Bringing video games into the protein fold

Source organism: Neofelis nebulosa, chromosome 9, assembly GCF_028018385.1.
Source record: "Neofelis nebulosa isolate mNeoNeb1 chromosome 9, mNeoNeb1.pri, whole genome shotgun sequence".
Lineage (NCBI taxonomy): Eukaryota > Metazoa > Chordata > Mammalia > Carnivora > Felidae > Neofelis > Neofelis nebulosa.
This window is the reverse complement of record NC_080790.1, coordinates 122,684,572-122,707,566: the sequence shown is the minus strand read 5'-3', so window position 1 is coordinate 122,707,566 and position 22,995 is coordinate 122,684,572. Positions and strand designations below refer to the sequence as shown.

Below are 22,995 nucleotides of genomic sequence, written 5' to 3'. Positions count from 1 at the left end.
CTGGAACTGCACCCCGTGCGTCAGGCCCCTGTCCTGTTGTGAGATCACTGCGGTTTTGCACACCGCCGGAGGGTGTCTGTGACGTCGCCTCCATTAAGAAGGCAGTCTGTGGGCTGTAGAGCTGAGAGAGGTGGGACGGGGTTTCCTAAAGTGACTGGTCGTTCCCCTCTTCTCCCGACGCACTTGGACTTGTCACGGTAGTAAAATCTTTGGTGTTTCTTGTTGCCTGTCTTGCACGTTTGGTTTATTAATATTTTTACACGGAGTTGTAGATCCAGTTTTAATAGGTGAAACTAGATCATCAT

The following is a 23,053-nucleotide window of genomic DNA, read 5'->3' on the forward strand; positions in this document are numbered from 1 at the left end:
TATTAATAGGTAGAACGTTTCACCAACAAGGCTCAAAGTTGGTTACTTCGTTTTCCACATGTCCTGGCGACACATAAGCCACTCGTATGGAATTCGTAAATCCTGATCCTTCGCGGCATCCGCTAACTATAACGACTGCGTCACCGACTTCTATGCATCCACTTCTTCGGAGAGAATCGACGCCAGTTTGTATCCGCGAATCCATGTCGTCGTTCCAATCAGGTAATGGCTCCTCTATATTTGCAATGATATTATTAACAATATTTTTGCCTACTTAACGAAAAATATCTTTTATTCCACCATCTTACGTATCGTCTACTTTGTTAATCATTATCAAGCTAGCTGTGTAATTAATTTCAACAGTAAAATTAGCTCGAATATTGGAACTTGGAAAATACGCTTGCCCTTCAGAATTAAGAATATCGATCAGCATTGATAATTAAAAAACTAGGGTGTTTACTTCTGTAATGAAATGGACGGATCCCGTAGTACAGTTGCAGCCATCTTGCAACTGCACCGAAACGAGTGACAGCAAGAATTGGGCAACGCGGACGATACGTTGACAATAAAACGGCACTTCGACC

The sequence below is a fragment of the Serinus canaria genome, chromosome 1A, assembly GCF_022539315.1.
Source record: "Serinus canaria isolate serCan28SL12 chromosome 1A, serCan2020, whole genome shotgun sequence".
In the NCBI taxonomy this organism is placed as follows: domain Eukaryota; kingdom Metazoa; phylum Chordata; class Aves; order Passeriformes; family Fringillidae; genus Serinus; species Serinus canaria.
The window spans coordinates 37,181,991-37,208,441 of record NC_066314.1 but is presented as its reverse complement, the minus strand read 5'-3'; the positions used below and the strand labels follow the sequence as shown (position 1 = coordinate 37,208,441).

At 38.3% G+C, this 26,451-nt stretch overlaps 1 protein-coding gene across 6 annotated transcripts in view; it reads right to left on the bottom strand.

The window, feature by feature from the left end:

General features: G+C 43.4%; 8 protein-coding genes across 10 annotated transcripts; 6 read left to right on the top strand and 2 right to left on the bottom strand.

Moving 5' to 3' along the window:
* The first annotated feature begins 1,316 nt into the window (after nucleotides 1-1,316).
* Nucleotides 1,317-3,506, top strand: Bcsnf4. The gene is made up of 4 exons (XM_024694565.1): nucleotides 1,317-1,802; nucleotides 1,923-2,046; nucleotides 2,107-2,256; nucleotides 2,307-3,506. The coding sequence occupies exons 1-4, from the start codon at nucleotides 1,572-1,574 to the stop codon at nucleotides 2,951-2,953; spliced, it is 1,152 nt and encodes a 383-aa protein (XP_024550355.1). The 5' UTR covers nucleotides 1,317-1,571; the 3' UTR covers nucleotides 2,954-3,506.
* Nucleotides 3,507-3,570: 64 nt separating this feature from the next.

For over 10 years, members of the public have been playing a video game that challenges them to fold proteins to form the most stable structures. Developed by researchers in David Baker’s lab at the University of Washington, Foldit now has 735,000 registered users. Early versions of the project were inspired by the Rosetta@home distributed computing project, in which people can volunteer their computers to run protein folding calculations. When the computer goes to sleep the project starts running biochemistry calculations. As it does so a screensaver pops up, showing the resulting changes in protein structure or a long polymer being folded into a three-dimensional shape. But participants wanted to be able to interact with the screensaver. ‘They were watching the computer try these different protein folds and could tell that some of them were not viable,’ says Brian Koepnick, a research scientist at the Institute for Protein Design at the University of Washington. ‘They wanted to be able to intervene and tell the computer when it was doing something good and when it was doing something bad.’ And so the idea for Foldit was born; a video game that allowed non-experts to take full control of protein folding simulations. More than a screensaver Source: Image courtesy of FolditFoldit’s top scoring solution to the Mason pfizer monkey virus structure Through Foldit, citizen scientists have contributed to several important discoveries. In 2011, for example, players were able to correctly predict the structure of a component of the Mason-Pfizer monkey virus, which shares similarities with HIV. ‘In biology, a lot of times, if we want to understand something, we also study its evolutionary neighbours,’ explains Koepnick. ‘So, studying this related virus is very important for HIV.’ At the time researchers had measured diffraction data from a crystal of the protein but they weren’t able to ’bring it all the way home’ and solve the crystal structure. Foldit players came up with a model within two weeks of being provided with the dataset. ‘That was really amazing for the players; they did something that expert scientists had not been able to crack in 10 years,’ says Koepnick. Unnatural designs In recent years the focus of the Baker lab has shifted, from predicting existing protein structures to designing new proteins. ‘We’re not satisfied with the proteins that nature has anymore,’ says Koepnick. ‘Nature has some very elegant proteins that do some elegant stuff, but we want to do other stuff that native proteins aren’t built for.’ Some of this ‘other stuff’ includes designing proteins that can break down plastics, generate hydrogen sustainably, or even act as immunoproteins for newly evolved pathogens. The research team were keen to integrate protein design into Foldit, but it was tricker than they expected. It took them about seven years to optimise their protein design software so that players could use it. The results were published in Nature last month. The research team were keen to integrate protein design into Foldit, but it was tricker than they expected. It took them about seven years to optimise their protein design software so that players could use it. The results were published in Nature last month.1 Players unlocked their creativity by building brand new proteins. Starting with a long peptide chain, they were challenged to find an amino acid sequence that could fold into a well-structured protein, with no restrictions placed on the types of folding they could choose to use. Researchers then created synthetic genes that encoded 146 Foldit player designs. Over a third of them were successfully expressed in E. coli and found to ‘adopt stable monomeric folded structures in solution.’ The researchers were also impressed with the diversity of the designs, with one including a brand-new type of fold that hasn’t been seen in naturally occurring proteins. Koepnick thinks that the lack of formal scientific training amongst gamers is the reason for the variety in the structures that they propose. ‘When practising scientists design proteins, they tend to apply a lot of heuristics, simplifications, or even biases that they’ve picked up … they have very well-defined ideas about what a protein looks like.’ The research team determined high resolution structures for four of the designs and the Foldit players who designed these structures were credited as authors on the Nature paper. ‘We wanted to incorporate all of the players into the paper writing process, but in the end, we couldn’t do that for all 300 people in the consortium,’ says Koepnick. ‘At least we can do it for these four or five people who were a little more involved in the figures and the revisions.’ The Foldit project team are starting to look at other problems the gamers could help with, such as designing therapies for cancer or other future diseases, and are keen to recruit even more players to help. ‘The learning curve for Foldit is very, very steep, but Foldit players … are very excited to share what they know and get new people involved,’ explains Koepnick. ‘So new members tend to feel very welcome.’ TopicsCitizen chemProtein foldingsimulationStructural biology Related ArticlesResearchBubbly beginnings for life's first molecules1 August 2019Gas bubble simulations support the idea that life began in hydrothermal ventsOpinionThe Solar Army marches on2 July 2019High school students in Puerto Rico are using chemistry to combat climate changeResearchSpore shell acts as sunscreen for light-sensitive antibiotics12 June 2019Polymer capsule that protects and preserves antimicrobial compound could aid fight against multi-drug resistant pathogens More OpinionOpinionSmoking out the truth about poisoned cigarettes8 August 2019It could be lights out when you light up…OpinionAre new drugs better than existing ones?8 August 2019Should companies be made to change the way they run clinical trials?OpinionElements of green chemistry7 August 2019Society needs sustainable science HelpContactSubscribeAdvertiseTopicsIssuesContributors Follow us PrivacyTerms of useAccessibilityPermissions© Chemistry World 2019 © Chemistry World . 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